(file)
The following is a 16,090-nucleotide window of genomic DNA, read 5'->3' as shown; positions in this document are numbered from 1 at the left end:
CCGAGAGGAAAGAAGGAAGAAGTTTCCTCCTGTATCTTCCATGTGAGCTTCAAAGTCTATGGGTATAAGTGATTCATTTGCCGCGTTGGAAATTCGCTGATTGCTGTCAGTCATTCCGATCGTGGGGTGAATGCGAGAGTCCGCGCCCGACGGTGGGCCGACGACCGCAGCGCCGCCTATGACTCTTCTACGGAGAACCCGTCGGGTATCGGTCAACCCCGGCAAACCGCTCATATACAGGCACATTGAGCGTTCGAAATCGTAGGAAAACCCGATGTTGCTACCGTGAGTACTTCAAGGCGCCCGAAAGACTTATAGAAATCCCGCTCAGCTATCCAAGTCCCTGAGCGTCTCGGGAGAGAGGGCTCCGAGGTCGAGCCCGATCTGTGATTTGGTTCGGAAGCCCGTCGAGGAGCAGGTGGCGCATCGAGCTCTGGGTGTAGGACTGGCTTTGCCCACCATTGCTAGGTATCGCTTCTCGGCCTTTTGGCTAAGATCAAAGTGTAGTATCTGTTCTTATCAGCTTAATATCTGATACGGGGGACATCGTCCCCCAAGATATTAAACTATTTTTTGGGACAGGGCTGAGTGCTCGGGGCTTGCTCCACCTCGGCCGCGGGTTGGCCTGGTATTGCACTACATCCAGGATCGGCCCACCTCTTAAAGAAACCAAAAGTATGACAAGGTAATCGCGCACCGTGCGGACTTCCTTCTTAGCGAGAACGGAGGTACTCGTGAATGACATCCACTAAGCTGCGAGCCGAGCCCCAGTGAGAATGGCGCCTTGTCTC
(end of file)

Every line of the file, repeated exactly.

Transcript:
The following is a 16,090-nucleotide window of genomic DNA, read 5'->3' as shown; positions in this document are numbered from 1 at the left end:
CCGAGAGGAAAGAAGGAAGAAGTTTCCTCCTGTATCTTCCATGTGAGCTTCAAAGTCTATGGGTATAAGTGATTCATTTGCCGCGTTGGAAATTCGCTGATTGCTGTCAGTCATTCCGATCGTGGGGTGAATGCGAGAGTCCGCGCCCGACGGTGGGCCGACGACCGCAGCGCCGCCTATGACTCTTCTACGGAGAACCCGTCGGGTATCGGTCAACCCCGGCAAACCGCTCATATACAGGCACATTGAGCGTTCGAAATCGTAGGAAAACCCGATGTTGCTACCGTGAGTACTTCAAGGCGCCCGAAAGACTTATAGAAATCCCGCTCAGCTATCCAAGTCCCTGAGCGTCTCGGGAGAGAGGGCTCCGAGGTCGAGCCCGATCTGTGATTTGGTTCGGAAGCCCGTCGAGGAGCAGGTGGCGCATCGAGCTCTGGGTGTAGGACTGGCTTTGCCCACCATTGCTAGGTATCGCTTCTCGGCCTTTTGGCTAAGATCAAAGTGTAGTATCTGTTCTTATCAGCTTAATATCTGATACGGGGGACATCGTCCCCCAAGATATTAAACTATTTTTTGGGACAGGGCTGAGTGCTCGGGGCTTGCTCCACCTCGGCCGCGGGTTGGCCTGGTATTGCACTACATCCAGGATCGGCCCACCTCTTAAAGAAACCAAAAGTATGACAAGGTAATCGCGCACCGTGCGGACTTCCTTCTTAGCGAGAACGGAGGTACTCGTGAATGACATCCACTAAGCTGCGAGCCGAGCCCCAGTGAGAATGGCGCCTTGTCTC